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Pardon Me, Sir

Love Him or Hate Him, Biden Keeps Delivering Big Wins for Cannabis

Featuring headlines that cannabis aficionados from the 1980s and 1990s might have mistaken for science fiction, the US government—directed by people’s advocate and President Joe Biden—changed course recently. The President’s team issued pardons and proclamations aimed at reducing the ill effects that years of cannabis policy mismanagement had wrought on individual citizens.

Though casual and political observers alike have often placed Biden on the fence with regards to his position on marijuana possession and consumption, the President did much to clarify his intentions with executive orders pardoning those most affected by the draconian federal marijuana laws established as part of “the War on Drugs” more than 30 years ago.

Here’s a beginning to the backstory—or the end of it, depending on your perspective and experience. In 2022, Biden issued a presidential proclamation pardoning individuals convicted of simple marijuana possession under federal and Washington, D.C. statutes. Biden went on the record when that executive order was processed, telling Americans, “Sending people to prison for possessing marijuana has upended too many lives and incarcerated people for conduct that many states no longer prohibit.”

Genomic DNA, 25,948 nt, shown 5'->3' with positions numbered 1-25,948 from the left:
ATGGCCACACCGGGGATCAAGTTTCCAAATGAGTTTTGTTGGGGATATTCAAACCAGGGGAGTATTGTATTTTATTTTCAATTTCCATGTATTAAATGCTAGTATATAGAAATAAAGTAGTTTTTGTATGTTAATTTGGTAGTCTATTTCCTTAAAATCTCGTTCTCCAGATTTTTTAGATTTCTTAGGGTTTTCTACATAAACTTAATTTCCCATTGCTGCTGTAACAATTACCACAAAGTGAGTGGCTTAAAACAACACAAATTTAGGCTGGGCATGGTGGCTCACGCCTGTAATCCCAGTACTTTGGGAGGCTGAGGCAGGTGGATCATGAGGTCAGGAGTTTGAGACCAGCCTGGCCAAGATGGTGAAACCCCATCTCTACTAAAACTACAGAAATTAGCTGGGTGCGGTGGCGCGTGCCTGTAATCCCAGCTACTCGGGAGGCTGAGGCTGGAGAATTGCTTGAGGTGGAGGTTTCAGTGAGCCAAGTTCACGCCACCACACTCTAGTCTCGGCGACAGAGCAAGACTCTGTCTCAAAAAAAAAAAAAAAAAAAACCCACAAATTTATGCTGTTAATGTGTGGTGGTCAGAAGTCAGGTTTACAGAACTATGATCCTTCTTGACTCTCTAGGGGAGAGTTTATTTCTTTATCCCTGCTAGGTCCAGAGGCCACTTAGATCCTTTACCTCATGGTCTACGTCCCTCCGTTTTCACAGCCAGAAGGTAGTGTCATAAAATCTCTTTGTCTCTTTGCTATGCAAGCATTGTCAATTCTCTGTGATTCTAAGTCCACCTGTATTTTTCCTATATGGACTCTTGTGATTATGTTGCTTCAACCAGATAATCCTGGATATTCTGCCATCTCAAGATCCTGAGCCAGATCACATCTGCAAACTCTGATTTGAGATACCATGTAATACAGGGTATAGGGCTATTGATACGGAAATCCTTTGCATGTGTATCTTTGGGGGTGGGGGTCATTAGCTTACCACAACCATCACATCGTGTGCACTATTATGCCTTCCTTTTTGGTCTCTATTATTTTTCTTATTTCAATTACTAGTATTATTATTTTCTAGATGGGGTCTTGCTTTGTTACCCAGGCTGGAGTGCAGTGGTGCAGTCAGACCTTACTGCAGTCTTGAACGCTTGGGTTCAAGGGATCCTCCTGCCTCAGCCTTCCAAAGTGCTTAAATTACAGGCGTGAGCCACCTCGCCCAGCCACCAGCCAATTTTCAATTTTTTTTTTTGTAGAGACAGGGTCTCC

Biden went a few steps further in his quest for cannabis justice, using the presidential proclamation to urge state governments to take similar actions and imploring federal agencies like Health and Human Services and the Justice Department to review their classification of marijuana as a Schedule I narcotic, a dangerous substance.

And now, just a year after POTUS’ stunning announcement and actions, Biden has once again stepped into the fray, expanding the scope and scale of the proclamation he issued in October of 2022.

In addition to pardoning those affected by unfair federal possession laws, the latest writ from our president also pardons those convicted of cannabis use and possession on some federal lands. According to progressive outlet NPR, the new legislation is more focused than its predecessor, as the pardons “encompass U.S. citizens and lawful permanent residents who committed or were convicted of simple possession, attempted simple possession or use of marijuana — regardless of whether the offender had been charged or prosecuted yet.”

This executive order clearly signals a sea change in American cannabis policy. While announcing this latest presidential order, Biden also pardoned 11 individuals who he believes are serving disproportionately long prison terms for crimes like simple possession of cannabis. Biden’s reflection on such actions shows the President has an evolving set of beliefs regarding the matter: “Criminal records for marijuana use and possession have imposed needless barriers to employment, housing, and educational opportunities. Too many lives have been upended because of our failed approach to marijuana. It’s time that we right these wrongs.”

Vice President Kamala Harris got on board the justice train, too, agreeing with Biden’s perspective on marijuana possession and archaic sentencing laws, telling the press, “As I have declared many times before, no one should be in prison simply for smoking weed.”